Sharm El-Sheikh, Egypt – Commercial International Bank (CIB), Egypt’s leading private sector bank, announced plans to launch a cross border Sustainable Finance Academy as a means to integrate climate action and awareness into education systems around the world and bridge the gap between education and the Sustainable Development Goals (SDGs). The initiative was launched during a CIB-led panel discussion entitled ‘Education for Sustainable Development’ held on COP27’s ACE and Civil Society Day on 15 November 2022 under the theme ‘COP27 Sharm El-Sheikh: From Africa to the World.’ 

The panel was moderated by CIB's Chief Sustainability Officer Dr. Dalia Abdelkader, with speakers including Dr. David Orr, Dr. Paul Sears Distinguished Professor of Environmental Studies,             Dr. Oberlin College and Dr. James March Professor at Large, University of Vermont; Ms. Natalie Mangondo, Finance Youth Fellow, Climate Champions; Dr. Jonathan Foster-Pedley, Dean and Director of Henley Business School – Africa, Dr. Dina Abdelfattah, Assistant Professor and Chair, The American University in Cairo, Dr. Helmy Aboulaish, Chairman of Heliopolis University for Sustainable Development and CEO of SEKUM Group; and Mr. Morcos Mikhail, Heading of Learning and Development at CIB.

“Although the SDGs were established under the COP21 Paris Agreement in 2015 and despite the fact that a binding agreement brought all nations together for a common cause of combatting climate change, humanity has been experiencing the fifth-warmest year on record. The regression in global warming points to critical systemic gaps. For one, global educational systems are still premised on the 20th-century mantra that sliced knowledge into fragmented disconnected disciplines. A finance student might graduate without learning the basics of the environment or nature's laws. Every year, financial institutions accommodate thousands of graduates who are not versed to meet the sector's demand for sustainable development and unacquainted with the concept of  'System Thinking' which is the core of sustainability. This gap needs to be filled, and one of the suggested novel approaches would be developing holistic educational modules that incorporate sustainability,” CIB’s Abdelkader said during her opening statement. 

With its emphasis on implementation and an eye on succeeding in mobilizing climate finance, COP27 is focused on developing innovative solutions to redress critical hurdles that derail the transformation towards a sustainable system. Against this backdrop, the panel discussed a fundamental issue: Is 21st educational global system fit for purpose, with Orr commenting, "Before economic policy or technology breakthroughs, our worsening climate predicament is a crisis of mind and imagination, which is to say one of education.”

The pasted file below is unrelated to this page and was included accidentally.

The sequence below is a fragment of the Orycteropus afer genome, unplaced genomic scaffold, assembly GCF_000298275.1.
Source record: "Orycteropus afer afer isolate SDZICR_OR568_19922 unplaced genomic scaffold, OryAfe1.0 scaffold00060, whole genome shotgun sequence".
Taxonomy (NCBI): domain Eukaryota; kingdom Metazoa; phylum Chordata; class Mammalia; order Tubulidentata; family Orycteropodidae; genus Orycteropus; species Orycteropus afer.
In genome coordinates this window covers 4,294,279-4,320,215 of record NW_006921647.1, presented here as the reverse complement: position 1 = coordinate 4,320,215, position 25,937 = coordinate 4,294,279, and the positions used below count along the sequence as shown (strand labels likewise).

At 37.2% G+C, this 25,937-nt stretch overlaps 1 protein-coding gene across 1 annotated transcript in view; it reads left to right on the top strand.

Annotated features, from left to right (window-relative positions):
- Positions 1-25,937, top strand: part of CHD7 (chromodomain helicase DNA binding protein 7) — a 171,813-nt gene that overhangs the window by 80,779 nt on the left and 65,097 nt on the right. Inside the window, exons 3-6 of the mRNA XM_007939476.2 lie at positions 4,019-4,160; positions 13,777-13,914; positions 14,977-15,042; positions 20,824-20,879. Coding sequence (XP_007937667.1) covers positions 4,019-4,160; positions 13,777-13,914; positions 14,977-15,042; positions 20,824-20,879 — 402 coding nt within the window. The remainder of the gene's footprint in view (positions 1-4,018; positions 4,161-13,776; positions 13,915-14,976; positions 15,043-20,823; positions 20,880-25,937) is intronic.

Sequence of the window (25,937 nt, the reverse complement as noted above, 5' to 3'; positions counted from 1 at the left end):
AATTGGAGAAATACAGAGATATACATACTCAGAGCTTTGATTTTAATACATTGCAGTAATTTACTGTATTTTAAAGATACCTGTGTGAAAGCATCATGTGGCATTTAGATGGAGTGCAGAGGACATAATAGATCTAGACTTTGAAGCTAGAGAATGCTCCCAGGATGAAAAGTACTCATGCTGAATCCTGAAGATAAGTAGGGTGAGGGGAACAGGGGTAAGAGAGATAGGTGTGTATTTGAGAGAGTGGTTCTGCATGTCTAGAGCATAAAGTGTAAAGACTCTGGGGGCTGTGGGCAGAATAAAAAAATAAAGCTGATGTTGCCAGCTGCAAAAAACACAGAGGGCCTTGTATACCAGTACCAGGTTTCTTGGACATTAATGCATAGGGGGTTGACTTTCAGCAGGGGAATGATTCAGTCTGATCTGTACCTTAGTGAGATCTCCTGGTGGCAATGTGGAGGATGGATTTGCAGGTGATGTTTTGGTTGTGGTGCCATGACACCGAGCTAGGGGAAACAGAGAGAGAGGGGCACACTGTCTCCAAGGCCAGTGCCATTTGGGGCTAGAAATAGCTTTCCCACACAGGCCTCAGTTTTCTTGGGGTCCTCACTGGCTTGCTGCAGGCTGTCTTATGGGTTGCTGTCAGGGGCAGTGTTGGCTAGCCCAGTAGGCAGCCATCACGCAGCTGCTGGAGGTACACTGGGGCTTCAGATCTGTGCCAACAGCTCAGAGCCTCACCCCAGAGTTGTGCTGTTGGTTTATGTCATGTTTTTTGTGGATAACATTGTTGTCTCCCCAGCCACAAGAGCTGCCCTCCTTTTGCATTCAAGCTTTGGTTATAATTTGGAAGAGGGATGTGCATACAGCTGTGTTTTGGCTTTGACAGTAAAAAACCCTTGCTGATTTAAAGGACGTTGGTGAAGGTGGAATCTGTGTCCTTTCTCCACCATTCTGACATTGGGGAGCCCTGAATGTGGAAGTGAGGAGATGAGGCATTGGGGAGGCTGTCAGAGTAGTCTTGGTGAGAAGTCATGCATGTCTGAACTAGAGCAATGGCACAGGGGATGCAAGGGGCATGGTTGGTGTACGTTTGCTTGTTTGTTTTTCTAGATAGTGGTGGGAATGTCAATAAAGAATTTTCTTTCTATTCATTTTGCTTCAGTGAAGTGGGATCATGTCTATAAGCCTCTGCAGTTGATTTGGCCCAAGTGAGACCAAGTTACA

The panel served as a platform to announce CIB's exploration to develop a Sustainable Finance Academy, which falls under its wider sustainable finance strategy. CIB is keen to extend sustainable finance knowledge, instruments, capacity building, and tools among staff, peers, and stakeholders to widen the implementation and integration of sustainability practices among financial institutions in across boarders while empowering future generations to do the same.

For his part, Foster-Pedley, added: “It's about prosperity for Africa, not profit; that’s the real role for businesses, universities and African business schools. The costs of profit-based capitalism are too high, the rising tide is drowning too many, and poverty and exclusion can only end badly. The new truth is there is no plan – or planet – B. Our common aim as African business schools must be to reduce the Gini coefficient and lead great thriving and prosperous lives rather than simply wealthy ones. The new role of universities, and African business schools in particular, is to lead the movement to conceive and build a new system of economics, instead of shoring up the outdated business approaches and merely delaying the inevitable.” 

The panel also addressed the gap between education and current corporate needs to integrate sustainability into its policies and practices to cope with evolving regulations and national guidelines.  "Sustainability education is not a luxury anymore. CIB invests generously in educating new graduates to learn the basics of sustainable finance to cope with growing regulatory mandates and CIB sustainable finance policy and strategy,” said Mikhail.

Sustainability-driven education was described as a necessary tool by which youth and future generations can adapt and mitigate rising climate challenges, with Abdelfattah, commenting, "Climate change is a reality, and sustainability is rooted in the minds of individuals and business leaders. Education should help prepare a generation of youths for the green transition."

For his part, Aboulaish elaborated on his experience establishing Heliopolis University Education for Sustainable development, noting, "The only way to address climate change and involve every citizen in the debate and actions needed is to improve the quality of education for sustainable development and include all their challenges and introduce climate change in the education system all educational stages."

Mangondo commented, "We are currently faced with the greatest challenge humanity has faced, and yet as young people, we often don't learn about it beyond abstract concepts. So how can we talk about sustainable development, when we are not even educated on sustainability? Sustainable development begins by mainstreaming sustainability across all spheres of education."

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